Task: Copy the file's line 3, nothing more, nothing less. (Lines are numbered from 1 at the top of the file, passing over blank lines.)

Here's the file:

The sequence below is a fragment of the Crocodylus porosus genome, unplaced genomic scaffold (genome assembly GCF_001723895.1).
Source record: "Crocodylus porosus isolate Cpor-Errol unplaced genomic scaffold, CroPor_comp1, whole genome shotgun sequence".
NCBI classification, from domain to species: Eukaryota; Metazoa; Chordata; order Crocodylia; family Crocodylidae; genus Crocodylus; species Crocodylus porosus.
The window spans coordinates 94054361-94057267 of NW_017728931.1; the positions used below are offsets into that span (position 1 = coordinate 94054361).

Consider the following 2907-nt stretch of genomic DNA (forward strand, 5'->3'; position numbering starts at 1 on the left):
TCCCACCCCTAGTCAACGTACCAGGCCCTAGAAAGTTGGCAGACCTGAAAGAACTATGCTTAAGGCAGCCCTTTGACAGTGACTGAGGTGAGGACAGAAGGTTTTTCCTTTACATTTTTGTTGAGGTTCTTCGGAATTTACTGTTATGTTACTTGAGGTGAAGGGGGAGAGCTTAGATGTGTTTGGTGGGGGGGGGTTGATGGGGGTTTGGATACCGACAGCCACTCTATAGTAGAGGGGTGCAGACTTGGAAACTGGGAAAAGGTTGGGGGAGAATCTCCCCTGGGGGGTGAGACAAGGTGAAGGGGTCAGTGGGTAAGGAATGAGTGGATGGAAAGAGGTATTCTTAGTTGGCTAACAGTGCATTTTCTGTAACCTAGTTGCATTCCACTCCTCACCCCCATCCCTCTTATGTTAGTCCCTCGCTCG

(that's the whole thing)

NCBI classification, from domain to species: Eukaryota; Metazoa; Chordata; order Crocodylia; family Crocodylidae; genus Crocodylus; species Crocodylus porosus.